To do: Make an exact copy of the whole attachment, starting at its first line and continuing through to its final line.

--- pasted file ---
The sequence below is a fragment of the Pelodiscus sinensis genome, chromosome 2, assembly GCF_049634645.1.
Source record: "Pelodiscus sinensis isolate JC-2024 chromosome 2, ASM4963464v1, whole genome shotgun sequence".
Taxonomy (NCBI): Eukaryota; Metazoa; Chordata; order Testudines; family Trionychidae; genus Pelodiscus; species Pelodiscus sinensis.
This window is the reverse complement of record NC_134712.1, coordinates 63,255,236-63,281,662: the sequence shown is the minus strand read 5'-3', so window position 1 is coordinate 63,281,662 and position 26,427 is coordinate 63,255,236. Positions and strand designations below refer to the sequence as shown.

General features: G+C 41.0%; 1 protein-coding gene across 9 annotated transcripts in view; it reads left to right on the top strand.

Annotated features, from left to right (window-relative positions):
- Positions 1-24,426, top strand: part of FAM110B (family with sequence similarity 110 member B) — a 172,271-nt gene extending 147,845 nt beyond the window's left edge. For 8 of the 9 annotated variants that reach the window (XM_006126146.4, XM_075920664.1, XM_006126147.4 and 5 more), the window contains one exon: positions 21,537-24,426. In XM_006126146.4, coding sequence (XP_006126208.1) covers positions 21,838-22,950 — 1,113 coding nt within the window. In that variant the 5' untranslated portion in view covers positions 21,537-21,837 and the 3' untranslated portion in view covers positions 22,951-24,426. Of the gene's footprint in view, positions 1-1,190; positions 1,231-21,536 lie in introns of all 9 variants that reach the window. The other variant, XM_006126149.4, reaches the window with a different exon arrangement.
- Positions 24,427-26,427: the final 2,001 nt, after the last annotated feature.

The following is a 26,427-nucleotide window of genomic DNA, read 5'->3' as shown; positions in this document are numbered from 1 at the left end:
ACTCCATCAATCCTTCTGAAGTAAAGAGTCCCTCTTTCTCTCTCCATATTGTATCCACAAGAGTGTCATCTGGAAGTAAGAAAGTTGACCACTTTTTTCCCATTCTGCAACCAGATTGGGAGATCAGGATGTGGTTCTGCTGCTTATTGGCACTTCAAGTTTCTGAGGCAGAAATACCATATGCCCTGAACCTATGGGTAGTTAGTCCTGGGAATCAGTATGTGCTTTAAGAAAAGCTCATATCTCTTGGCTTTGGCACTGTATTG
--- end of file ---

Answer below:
The sequence below is a fragment of the Pelodiscus sinensis genome, chromosome 2, assembly GCF_049634645.1.
Source record: "Pelodiscus sinensis isolate JC-2024 chromosome 2, ASM4963464v1, whole genome shotgun sequence".
Taxonomy (NCBI): Eukaryota; Metazoa; Chordata; order Testudines; family Trionychidae; genus Pelodiscus; species Pelodiscus sinensis.
This window is the reverse complement of record NC_134712.1, coordinates 63,255,236-63,281,662: the sequence shown is the minus strand read 5'-3', so window position 1 is coordinate 63,281,662 and position 26,427 is coordinate 63,255,236. Positions and strand designations below refer to the sequence as shown.

General features: G+C 41.0%; 1 protein-coding gene across 9 annotated transcripts in view; it reads left to right on the top strand.

Annotated features, from left to right (window-relative positions):
- Positions 1-24,426, top strand: part of FAM110B (family with sequence similarity 110 member B) — a 172,271-nt gene extending 147,845 nt beyond the window's left edge. For 8 of the 9 annotated variants that reach the window (XM_006126146.4, XM_075920664.1, XM_006126147.4 and 5 more), the window contains one exon: positions 21,537-24,426. In XM_006126146.4, coding sequence (XP_006126208.1) covers positions 21,838-22,950 — 1,113 coding nt within the window. In that variant the 5' untranslated portion in view covers positions 21,537-21,837 and the 3' untranslated portion in view covers positions 22,951-24,426. Of the gene's footprint in view, positions 1-1,190; positions 1,231-21,536 lie in introns of all 9 variants that reach the window. The other variant, XM_006126149.4, reaches the window with a different exon arrangement.
- Positions 24,427-26,427: the final 2,001 nt, after the last annotated feature.

The following is a 26,427-nucleotide window of genomic DNA, read 5'->3' as shown; positions in this document are numbered from 1 at the left end:
ACTCCATCAATCCTTCTGAAGTAAAGAGTCCCTCTTTCTCTCTCCATATTGTATCCACAAGAGTGTCATCTGGAAGTAAGAAAGTTGACCACTTTTTTCCCATTCTGCAACCAGATTGGGAGATCAGGATGTGGTTCTGCTGCTTATTGGCACTTCAAGTTTCTGAGGCAGAAATACCATATGCCCTGAACCTATGGGTAGTTAGTCCTGGGAATCAGTATGTGCTTTAAGAAAAGCTCATATCTCTTGGCTTTGGCACTGTATTG